| 7.1°C Dublin

80pc agree with Ireland staying in EU

Close

A Red C poll found that 80pc of Irish citizens would vote to remain in the union, an increase of 2pc on 2015. Photo: REUTERS/Francois Lenoir

A Red C poll found that 80pc of Irish citizens would vote to remain in the union, an increase of 2pc on 2015. Photo: REUTERS/Francois Lenoir

A Red C poll found that 80pc of Irish citizens would vote to remain in the union, an increase of 2pc on 2015. Photo: REUTERS/Francois Lenoir

Ireland is among the least likely countries to vote to leave the European Union, new research suggests.

A Red C poll found that 80pc of Irish citizens would vote to remain in the union, an increase of 2pc on 2015.

It makes Ireland one of the most pro-EU countries on the continent, along with Spain.

The survey also shows that 62pc of Irish people believe the union is heading in the right direction.

Many other member states are also less likely to vote to leave than last year. In France, 32pc of people would support a 'leave' vote, falling from 35pc last year.

Meanwhile, 25pc of Germans said they would vote to exit the bloc compared to 28pc in 2015. However, support for leaving the EU has increased substantially in Finland, rising from 29pc last year to 40pc now.

Greece and the UK are the most in favour of rescinding their EU membership, with 46pc in both countries saying they would vote to leave. In the UK referendum, 52pc voted to leave.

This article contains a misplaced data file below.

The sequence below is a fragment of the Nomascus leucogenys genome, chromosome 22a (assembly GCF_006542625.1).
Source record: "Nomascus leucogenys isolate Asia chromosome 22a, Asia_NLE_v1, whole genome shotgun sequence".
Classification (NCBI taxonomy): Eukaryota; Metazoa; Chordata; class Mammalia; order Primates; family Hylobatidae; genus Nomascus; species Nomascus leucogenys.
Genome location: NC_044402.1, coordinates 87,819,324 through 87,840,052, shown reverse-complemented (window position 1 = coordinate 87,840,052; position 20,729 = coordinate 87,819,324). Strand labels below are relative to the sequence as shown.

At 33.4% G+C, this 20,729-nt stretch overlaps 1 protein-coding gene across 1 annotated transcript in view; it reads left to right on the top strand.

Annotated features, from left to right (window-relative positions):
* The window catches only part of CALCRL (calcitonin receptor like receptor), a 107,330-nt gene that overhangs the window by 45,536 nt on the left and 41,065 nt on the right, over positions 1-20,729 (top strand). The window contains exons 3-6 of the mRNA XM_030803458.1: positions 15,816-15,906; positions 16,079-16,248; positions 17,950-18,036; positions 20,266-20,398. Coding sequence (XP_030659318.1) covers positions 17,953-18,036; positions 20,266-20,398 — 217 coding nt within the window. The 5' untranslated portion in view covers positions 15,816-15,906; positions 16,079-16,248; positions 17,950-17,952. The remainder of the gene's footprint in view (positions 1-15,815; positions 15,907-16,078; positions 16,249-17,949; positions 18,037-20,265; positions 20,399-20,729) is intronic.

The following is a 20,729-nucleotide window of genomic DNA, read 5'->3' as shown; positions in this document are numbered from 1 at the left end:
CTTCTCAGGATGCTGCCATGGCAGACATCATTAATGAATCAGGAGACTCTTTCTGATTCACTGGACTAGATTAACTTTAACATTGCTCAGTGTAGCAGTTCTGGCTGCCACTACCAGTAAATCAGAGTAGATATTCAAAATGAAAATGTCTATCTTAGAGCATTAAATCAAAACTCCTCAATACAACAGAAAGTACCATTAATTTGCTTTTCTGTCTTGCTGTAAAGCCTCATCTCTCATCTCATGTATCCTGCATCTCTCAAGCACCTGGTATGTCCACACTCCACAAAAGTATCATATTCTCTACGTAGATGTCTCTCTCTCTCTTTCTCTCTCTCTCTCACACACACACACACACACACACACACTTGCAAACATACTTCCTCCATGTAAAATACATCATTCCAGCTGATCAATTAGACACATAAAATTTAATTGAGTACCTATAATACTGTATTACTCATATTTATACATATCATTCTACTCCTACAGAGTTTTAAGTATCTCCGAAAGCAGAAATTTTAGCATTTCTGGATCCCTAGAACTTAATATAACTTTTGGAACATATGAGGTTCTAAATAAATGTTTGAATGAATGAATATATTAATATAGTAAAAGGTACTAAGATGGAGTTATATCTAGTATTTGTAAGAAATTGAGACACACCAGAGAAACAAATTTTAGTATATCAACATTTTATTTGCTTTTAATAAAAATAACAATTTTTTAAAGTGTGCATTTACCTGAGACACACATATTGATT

Meanwhile, Irish tourism industry figures say Brexit and a lack of hotel beds in Dublin could prove challenging in 2017.

The Irish Tourist Industry Confederation (ITIC) welcomed this year's record number of 8.8 million international visitors.

ITIC also highlighted that tourism is now worth €8bn to the Irish economy, but warned against complacency ahead of the new year.

Business Newsletter

Read the leading stories from the world of business.

This field is required

Eoghan O'Mara Walsh, chief executive of the ITIC, welcomed the new highs for the industry but stressed that the impact of the Brexit vote could still pose problems.

A weakened sterling would be the most immediate challenge, he said.

"With Article 50 due to be triggered next March, we expect sterling to remain relatively weak," he told the Irish Independent.

"It makes holidays in Ireland seem more expensive for British visitors."

But he remained optimistic for 2017, pointing to a strong market for North American visitors.

"Brexit is the main challenge, but we are still predicting a 3pc to 5pc growth in visitor numbers next year."

Tourists from abroad spent €4.7bn in Ireland in 2016, a 9pc increase on 2015.

The domestic market was also strong, with revenue increasing to €1.75m and a further €300m coming from Northern Irish visitors.

But Mr O'Mara Walsh said 50 new hotels would be needed in Dublin alone.


Most Watched





Privacy